Hostess Brands Inc., maker of Twinkies, Wonder Bread, and other iconic treats announced on November 16, 2012 that it has closed down operations. The company was founded in 1930. PRNewsFoto
Wonder Bread balloon pilot Chris Sabia is followed by cameraman Cordell Wolking as he and his crew set up the balloon for the Eden Balloon Festival in Eden Utah, Aug. 23, 2002. Brian Nicholson/Standard-Examiner/AP
Steve Winkelmann, 9, of St. Louis, Mo. chews a mouth full of white bread at a rally Oct. 19, 1992, in Washington, D.C., sponsored by the Wonder Bread Company. The rally was an attempt to dispel negative attitudes toward white bread. Wilfredo Lee/AP
In 2006, Wonder Bread added to their line-up of breads with two containing whole grains. At left, Wonder White Bread Fans is made of 100 per-cent whole grain, and Wonder Whole Grain White is part whole grain and part white flour. On the right is original Wonder Bread. Larry Crowe/AP
The Wonder Hostess Bakery Thriftshop is shown at the Utah Hostess plant in Ogden, Utah, Nov. 15, 2012. The maker of Twinkies, Ding Dongs, and Wonder Bread have shuttered operations that will result in the loss of about 18,000 jobs, including hundreds in Ogden. Rick Bowmer/AP
'Hostess Portrait of the American CupCake' by television personality Rosie O'Donnell. In 2010, Hostess celebrated the 60th anniversary of the squiggle on their cupcakes with a nationwide contest of "cupcake art" that included submissions by celebrities. PRNewsFoto/AP
Customer Nathea Cook examines the Hostess Cup Cakes she bought at the Interstate Bakeries Corp. bakery store in Glendale, Calif., on Aug. 28, 2007. Damian Dovarganes/AP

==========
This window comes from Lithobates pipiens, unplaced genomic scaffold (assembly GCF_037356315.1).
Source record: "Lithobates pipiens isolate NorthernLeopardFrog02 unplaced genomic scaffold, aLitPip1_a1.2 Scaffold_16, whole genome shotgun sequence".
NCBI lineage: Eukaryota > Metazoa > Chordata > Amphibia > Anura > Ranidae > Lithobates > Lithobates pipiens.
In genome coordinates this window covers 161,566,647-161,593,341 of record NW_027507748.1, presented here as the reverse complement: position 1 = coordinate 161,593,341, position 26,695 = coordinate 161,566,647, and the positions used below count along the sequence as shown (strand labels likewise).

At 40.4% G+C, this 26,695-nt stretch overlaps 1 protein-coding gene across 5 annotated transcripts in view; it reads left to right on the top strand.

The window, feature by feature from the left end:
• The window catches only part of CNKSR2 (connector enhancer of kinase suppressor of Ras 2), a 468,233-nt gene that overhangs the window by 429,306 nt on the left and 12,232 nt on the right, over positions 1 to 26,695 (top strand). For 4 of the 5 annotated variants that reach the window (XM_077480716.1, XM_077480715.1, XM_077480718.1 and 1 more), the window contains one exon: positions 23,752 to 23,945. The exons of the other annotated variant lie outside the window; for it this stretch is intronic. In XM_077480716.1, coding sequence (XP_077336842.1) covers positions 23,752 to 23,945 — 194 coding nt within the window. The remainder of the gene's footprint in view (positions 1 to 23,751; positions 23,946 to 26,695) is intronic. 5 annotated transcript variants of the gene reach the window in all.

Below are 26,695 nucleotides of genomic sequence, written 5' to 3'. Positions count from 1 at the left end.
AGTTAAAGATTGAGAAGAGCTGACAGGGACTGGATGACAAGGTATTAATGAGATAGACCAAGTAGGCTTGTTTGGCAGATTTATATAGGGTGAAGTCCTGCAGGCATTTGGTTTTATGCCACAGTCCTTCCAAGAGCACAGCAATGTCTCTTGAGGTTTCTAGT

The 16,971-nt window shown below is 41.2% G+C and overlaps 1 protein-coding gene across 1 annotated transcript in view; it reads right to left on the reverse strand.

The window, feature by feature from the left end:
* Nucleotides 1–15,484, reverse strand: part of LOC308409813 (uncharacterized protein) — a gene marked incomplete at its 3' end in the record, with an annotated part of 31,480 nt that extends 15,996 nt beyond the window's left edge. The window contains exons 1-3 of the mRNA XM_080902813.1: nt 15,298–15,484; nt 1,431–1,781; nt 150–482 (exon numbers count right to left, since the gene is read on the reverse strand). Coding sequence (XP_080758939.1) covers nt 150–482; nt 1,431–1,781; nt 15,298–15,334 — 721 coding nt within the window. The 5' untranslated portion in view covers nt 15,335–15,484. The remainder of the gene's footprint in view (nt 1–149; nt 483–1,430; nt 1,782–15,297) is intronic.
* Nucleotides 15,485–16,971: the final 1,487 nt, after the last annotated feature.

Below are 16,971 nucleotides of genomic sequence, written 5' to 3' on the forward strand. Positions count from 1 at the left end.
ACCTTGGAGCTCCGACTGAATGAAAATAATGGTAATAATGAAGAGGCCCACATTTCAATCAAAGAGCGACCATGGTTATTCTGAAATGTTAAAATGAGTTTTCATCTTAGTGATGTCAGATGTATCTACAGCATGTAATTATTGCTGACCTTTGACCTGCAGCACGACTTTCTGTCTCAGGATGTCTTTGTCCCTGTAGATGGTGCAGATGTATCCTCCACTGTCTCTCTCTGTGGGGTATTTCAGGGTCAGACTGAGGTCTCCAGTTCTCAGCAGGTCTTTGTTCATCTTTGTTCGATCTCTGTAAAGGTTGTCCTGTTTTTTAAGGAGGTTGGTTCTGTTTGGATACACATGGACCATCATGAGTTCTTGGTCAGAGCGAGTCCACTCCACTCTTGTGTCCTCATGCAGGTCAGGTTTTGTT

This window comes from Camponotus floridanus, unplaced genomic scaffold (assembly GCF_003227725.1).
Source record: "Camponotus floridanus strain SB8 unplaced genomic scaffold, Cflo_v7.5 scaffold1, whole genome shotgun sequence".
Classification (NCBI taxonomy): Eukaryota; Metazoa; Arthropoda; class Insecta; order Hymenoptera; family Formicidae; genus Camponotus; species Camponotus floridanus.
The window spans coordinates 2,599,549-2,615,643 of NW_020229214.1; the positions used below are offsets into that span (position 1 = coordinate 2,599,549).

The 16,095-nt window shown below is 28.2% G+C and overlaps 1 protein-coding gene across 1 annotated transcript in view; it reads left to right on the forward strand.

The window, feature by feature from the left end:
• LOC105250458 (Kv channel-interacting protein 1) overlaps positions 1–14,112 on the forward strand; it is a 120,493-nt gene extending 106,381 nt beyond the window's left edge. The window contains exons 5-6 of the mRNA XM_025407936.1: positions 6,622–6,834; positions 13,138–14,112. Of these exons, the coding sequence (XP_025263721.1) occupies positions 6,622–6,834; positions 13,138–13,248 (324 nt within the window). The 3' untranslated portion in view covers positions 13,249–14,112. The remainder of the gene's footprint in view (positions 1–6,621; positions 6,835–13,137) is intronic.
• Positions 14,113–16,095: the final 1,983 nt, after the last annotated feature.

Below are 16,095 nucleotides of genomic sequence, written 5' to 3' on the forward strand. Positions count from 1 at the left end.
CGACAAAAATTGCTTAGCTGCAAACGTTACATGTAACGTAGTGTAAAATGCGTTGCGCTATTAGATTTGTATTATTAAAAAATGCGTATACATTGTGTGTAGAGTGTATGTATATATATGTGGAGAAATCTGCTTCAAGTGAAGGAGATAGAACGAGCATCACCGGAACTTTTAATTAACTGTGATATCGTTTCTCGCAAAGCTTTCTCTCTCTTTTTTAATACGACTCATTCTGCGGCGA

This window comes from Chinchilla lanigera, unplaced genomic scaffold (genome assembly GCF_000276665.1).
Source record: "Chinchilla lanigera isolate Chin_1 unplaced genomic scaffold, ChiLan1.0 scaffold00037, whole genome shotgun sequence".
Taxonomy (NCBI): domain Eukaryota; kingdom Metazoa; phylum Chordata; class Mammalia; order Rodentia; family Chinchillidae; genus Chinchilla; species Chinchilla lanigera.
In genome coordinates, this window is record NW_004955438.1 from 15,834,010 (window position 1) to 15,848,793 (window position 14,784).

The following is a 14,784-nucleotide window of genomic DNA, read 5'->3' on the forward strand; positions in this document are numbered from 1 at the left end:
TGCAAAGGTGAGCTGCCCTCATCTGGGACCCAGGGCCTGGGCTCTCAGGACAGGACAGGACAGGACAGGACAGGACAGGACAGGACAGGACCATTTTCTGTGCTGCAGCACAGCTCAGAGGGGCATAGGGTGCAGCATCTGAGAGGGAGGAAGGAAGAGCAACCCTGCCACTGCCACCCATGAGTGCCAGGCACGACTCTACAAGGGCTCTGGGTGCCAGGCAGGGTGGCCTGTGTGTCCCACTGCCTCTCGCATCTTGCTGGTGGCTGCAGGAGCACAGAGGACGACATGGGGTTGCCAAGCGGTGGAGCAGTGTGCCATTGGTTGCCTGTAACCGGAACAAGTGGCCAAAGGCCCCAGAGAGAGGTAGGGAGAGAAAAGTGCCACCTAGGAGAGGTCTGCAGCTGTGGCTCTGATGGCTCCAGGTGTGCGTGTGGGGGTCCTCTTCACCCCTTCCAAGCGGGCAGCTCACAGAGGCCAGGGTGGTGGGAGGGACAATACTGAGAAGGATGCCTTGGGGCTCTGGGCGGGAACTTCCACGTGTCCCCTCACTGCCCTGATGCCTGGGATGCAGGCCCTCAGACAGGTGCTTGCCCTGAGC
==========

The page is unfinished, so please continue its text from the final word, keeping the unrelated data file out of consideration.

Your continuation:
Hostess cakes are shown for sale in New York, Tuesday, Aug. 16, 2005. The company was the largest wholesale baker and distributor of fresh delivered bread and snack cakes in the United States. Mark Lennihan/AP
New Hostess 100 Calorie Packs offered calorie-conscious consumers portion-controlled, snack sized packages, each containing three mini cupcakes featuring the brand's signature creamy filling in 2007. The Hostess 100 Calorie Packs came in three varieties: chocolate cake with chocolate icing and creamy filling, golden cake with chocolate icing and creamy filling, and carrot cake with cream cheese icing and creamy filling. PRNewsFoto/AP
A box of Hostess Twinkies photographed on November 14, 2012. Reuters
Ding Dongs, Twinkies, SuzyQs, Hostess Cupcakes, and Ho Hos could soon be disappearing from the supermarket aisle. But food bloggers have been figuring out how to make these things for years in their own kitchen. Here's a sampling of a few.
Goodbye Twinkies. Hostess Brands Inc. announced on Friday, Nov. 16 that it was "winding down operations" and filing for bankruptcy, it said in a statement. If you can move past the demise of a pop food cultural icon (what kid growing up in the 1970s and '80s did not have Twinkies or Ho Hos in their lunchbox?), and also the somewhat shocking revelation that "Hostess Brands will move promptly to lay off most of its 18,500-member workforce," you will find that SuzyQs and her friends live on in homemade forms.